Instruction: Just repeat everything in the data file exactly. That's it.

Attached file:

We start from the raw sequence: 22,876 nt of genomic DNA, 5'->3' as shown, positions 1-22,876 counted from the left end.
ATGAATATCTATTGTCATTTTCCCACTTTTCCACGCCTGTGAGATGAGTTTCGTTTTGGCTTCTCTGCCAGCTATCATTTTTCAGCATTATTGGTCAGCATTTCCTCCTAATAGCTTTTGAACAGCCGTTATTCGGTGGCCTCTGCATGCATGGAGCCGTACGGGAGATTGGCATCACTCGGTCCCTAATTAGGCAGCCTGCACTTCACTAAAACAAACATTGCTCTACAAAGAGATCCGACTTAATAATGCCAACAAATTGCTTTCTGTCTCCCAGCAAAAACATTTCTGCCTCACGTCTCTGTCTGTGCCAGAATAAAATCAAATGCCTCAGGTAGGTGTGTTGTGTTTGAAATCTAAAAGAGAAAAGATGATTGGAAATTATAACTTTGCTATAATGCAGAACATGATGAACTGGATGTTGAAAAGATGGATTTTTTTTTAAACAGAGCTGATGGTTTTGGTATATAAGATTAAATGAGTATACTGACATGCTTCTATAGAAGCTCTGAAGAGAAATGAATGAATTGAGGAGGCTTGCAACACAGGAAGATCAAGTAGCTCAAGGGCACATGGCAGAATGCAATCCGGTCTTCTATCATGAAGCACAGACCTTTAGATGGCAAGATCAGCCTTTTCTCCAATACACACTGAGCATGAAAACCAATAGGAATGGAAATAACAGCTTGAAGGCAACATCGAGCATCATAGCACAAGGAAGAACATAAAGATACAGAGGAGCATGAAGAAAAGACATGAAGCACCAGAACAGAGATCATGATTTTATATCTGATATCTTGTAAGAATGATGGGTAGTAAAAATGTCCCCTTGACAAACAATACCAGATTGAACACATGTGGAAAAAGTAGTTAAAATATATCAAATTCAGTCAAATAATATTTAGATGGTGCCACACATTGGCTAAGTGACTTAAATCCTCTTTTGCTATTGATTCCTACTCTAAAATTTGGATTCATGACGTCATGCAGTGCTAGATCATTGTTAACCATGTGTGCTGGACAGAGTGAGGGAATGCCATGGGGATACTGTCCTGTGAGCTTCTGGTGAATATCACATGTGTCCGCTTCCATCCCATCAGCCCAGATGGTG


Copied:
We start from the raw sequence: 22,876 nt of genomic DNA, 5'->3' as shown, positions 1-22,876 counted from the left end.
ATGAATATCTATTGTCATTTTCCCACTTTTCCACGCCTGTGAGATGAGTTTCGTTTTGGCTTCTCTGCCAGCTATCATTTTTCAGCATTATTGGTCAGCATTTCCTCCTAATAGCTTTTGAACAGCCGTTATTCGGTGGCCTCTGCATGCATGGAGCCGTACGGGAGATTGGCATCACTCGGTCCCTAATTAGGCAGCCTGCACTTCACTAAAACAAACATTGCTCTACAAAGAGATCCGACTTAATAATGCCAACAAATTGCTTTCTGTCTCCCAGCAAAAACATTTCTGCCTCACGTCTCTGTCTGTGCCAGAATAAAATCAAATGCCTCAGGTAGGTGTGTTGTGTTTGAAATCTAAAAGAGAAAAGATGATTGGAAATTATAACTTTGCTATAATGCAGAACATGATGAACTGGATGTTGAAAAGATGGATTTTTTTTTAAACAGAGCTGATGGTTTTGGTATATAAGATTAAATGAGTATACTGACATGCTTCTATAGAAGCTCTGAAGAGAAATGAATGAATTGAGGAGGCTTGCAACACAGGAAGATCAAGTAGCTCAAGGGCACATGGCAGAATGCAATCCGGTCTTCTATCATGAAGCACAGACCTTTAGATGGCAAGATCAGCCTTTTCTCCAATACACACTGAGCATGAAAACCAATAGGAATGGAAATAACAGCTTGAAGGCAACATCGAGCATCATAGCACAAGGAAGAACATAAAGATACAGAGGAGCATGAAGAAAAGACATGAAGCACCAGAACAGAGATCATGATTTTATATCTGATATCTTGTAAGAATGATGGGTAGTAAAAATGTCCCCTTGACAAACAATACCAGATTGAACACATGTGGAAAAAGTAGTTAAAATATATCAAATTCAGTCAAATAATATTTAGATGGTGCCACACATTGGCTAAGTGACTTAAATCCTCTTTTGCTATTGATTCCTACTCTAAAATTTGGATTCATGACGTCATGCAGTGCTAGATCATTGTTAACCATGTGTGCTGGACAGAGTGAGGGAATGCCATGGGGATACTGTCCTGTGAGCTTCTGGTGAATATCACATGTGTCCGCTTCCATCCCATCAGCCCAGATGGTG